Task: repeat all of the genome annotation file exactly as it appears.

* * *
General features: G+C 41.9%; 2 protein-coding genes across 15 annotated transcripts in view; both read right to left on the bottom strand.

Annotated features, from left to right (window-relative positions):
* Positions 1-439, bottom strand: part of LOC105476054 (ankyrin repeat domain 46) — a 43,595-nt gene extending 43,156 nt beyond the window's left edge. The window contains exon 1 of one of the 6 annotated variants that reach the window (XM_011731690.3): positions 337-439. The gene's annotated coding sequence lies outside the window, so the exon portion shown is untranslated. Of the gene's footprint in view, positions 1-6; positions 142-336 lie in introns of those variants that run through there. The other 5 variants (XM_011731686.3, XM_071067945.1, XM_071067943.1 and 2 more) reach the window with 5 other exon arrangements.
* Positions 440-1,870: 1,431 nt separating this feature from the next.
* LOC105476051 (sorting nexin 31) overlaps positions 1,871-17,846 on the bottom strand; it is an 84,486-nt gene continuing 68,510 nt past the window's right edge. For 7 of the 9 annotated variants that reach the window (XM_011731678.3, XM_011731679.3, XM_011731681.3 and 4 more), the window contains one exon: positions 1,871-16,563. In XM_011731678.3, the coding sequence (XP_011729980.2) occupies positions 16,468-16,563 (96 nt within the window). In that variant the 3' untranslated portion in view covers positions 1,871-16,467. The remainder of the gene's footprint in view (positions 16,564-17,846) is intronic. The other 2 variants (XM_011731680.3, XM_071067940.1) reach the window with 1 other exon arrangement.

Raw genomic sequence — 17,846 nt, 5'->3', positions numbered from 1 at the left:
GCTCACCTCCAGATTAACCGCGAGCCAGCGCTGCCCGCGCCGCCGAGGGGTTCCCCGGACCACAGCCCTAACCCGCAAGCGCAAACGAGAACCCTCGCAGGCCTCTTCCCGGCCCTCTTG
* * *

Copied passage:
General features: G+C 41.9%; 2 protein-coding genes across 15 annotated transcripts in view; both read right to left on the bottom strand.

Annotated features, from left to right (window-relative positions):
* Positions 1-439, bottom strand: part of LOC105476054 (ankyrin repeat domain 46) — a 43,595-nt gene extending 43,156 nt beyond the window's left edge. The window contains exon 1 of one of the 6 annotated variants that reach the window (XM_011731690.3): positions 337-439. The gene's annotated coding sequence lies outside the window, so the exon portion shown is untranslated. Of the gene's footprint in view, positions 1-6; positions 142-336 lie in introns of those variants that run through there. The other 5 variants (XM_011731686.3, XM_071067945.1, XM_071067943.1 and 2 more) reach the window with 5 other exon arrangements.
* Positions 440-1,870: 1,431 nt separating this feature from the next.
* LOC105476051 (sorting nexin 31) overlaps positions 1,871-17,846 on the bottom strand; it is an 84,486-nt gene continuing 68,510 nt past the window's right edge. For 7 of the 9 annotated variants that reach the window (XM_011731678.3, XM_011731679.3, XM_011731681.3 and 4 more), the window contains one exon: positions 1,871-16,563. In XM_011731678.3, the coding sequence (XP_011729980.2) occupies positions 16,468-16,563 (96 nt within the window). In that variant the 3' untranslated portion in view covers positions 1,871-16,467. The remainder of the gene's footprint in view (positions 16,564-17,846) is intronic. The other 2 variants (XM_011731680.3, XM_071067940.1) reach the window with 1 other exon arrangement.

Raw genomic sequence — 17,846 nt, 5'->3', positions numbered from 1 at the left:
GCTCACCTCCAGATTAACCGCGAGCCAGCGCTGCCCGCGCCGCCGAGGGGTTCCCCGGACCACAGCCCTAACCCGCAAGCGCAAACGAGAACCCTCGCAGGCCTCTTCCCGGCCCTCTTG